The most common types of childhood cancers include leukemias, brain cancers, lymphomas, and solid tumors.  WHO reports nearly nine in 10 children with cancer live in low-and-middle income countries.

Andre Ilbawi, who heads WHO’s cancer division in the department of noncommunicable diseases,  said about 80 percent of children who have cancer in high-income countries survive  — a major achievement and improvement over the past decades.

“But that progress has not been achieved for children who are living in low-and middle-income countries, where 30 percent or less will survive a cancer diagnosis,” he said.  “One of the primary reasons is because of care that is simply not available or accessible, and medicines are a core part of the treatment of childhood cancer.”

WHO and St. Jude’s hospital have formed a partnership to change this situation, establishing a platform that will dramatically increase access to childhood cancer medicines around the world.

To kickstart this program, St. Jude is making a six-year investment by contributing $200 million.  Ilbawi said the money initially will provide medicines at no cost to 12 countries that will take part in a two-year pilot program, with governments involved in the care of the children and in selecting the medicines that are needed.

“From there we will work with country partners to make sure those medicines are delivered safely and effectively to the children in need,” Ilbawi said.  Over time, this will increase to 50 countries or more within six years.  This means that almost every child around the world, particularly those in low-and middle-income countries, will benefit from this platform.”

The new platform aims to provide safe and effective cancer medicines to approximately 120,000 children between 2022 and 2027.  The health partners say the program will be scaled up to include many more beneficiaries in future years.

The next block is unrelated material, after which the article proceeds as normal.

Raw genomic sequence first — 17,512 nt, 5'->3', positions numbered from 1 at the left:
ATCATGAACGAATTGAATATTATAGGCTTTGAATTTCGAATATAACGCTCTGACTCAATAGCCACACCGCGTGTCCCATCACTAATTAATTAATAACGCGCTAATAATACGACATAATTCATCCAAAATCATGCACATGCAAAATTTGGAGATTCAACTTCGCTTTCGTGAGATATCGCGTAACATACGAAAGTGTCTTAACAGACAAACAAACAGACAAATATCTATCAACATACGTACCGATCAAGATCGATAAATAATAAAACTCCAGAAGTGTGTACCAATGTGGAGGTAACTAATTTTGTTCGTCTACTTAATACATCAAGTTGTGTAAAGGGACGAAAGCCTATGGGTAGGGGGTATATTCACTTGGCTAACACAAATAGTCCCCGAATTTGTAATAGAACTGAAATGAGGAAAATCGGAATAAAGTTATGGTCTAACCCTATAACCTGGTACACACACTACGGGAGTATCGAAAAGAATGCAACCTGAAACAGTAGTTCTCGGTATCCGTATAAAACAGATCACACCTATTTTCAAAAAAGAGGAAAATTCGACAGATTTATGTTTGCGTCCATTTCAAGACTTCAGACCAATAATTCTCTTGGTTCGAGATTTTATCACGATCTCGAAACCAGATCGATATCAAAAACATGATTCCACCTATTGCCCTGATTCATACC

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Joyful Moment or Risky Move? Europe Divided Over Kids’ Vaccines

As Europe starts vaccinating younger children, countries are pursuing very different strategies in what will be a major test of parents’ willingness to get their kids inoculated. 

One region in Italy is sending in clowns and jugglers to clinics, France and Germany are targeting only the most vulnerable kids, while Denmark has been administering shots even before the specially-designed vials and syringes have arrived. 

“Vaccination must be a game, a joyful moment when children can feel at ease,” said Alessio D’Amato, health chief of the central Lazio region, in a video as he declared Dec. 15 “Vax Day” for children in the region. 

The European Medicines Agency (EMA) approved the use of Pfizer’s lower-dose vaccine on the 5-11 age group last month, following the go-ahead for older children in May. 

The first deliveries of the smaller pediatric vials will not arrive until Monday though. Timings for the rollout vary, but most countries are preparing to start getting shots into young arms a day or two after the first shipments arrive. 

Belgium may not start roll-out until early January while the national authorities prepare to issue guidance. 

Spain, which ranks among the world’s most-highly immunized countries with 90% of people aged 12 or over fully vaccinated, will start inoculating younger children on Dec. 15.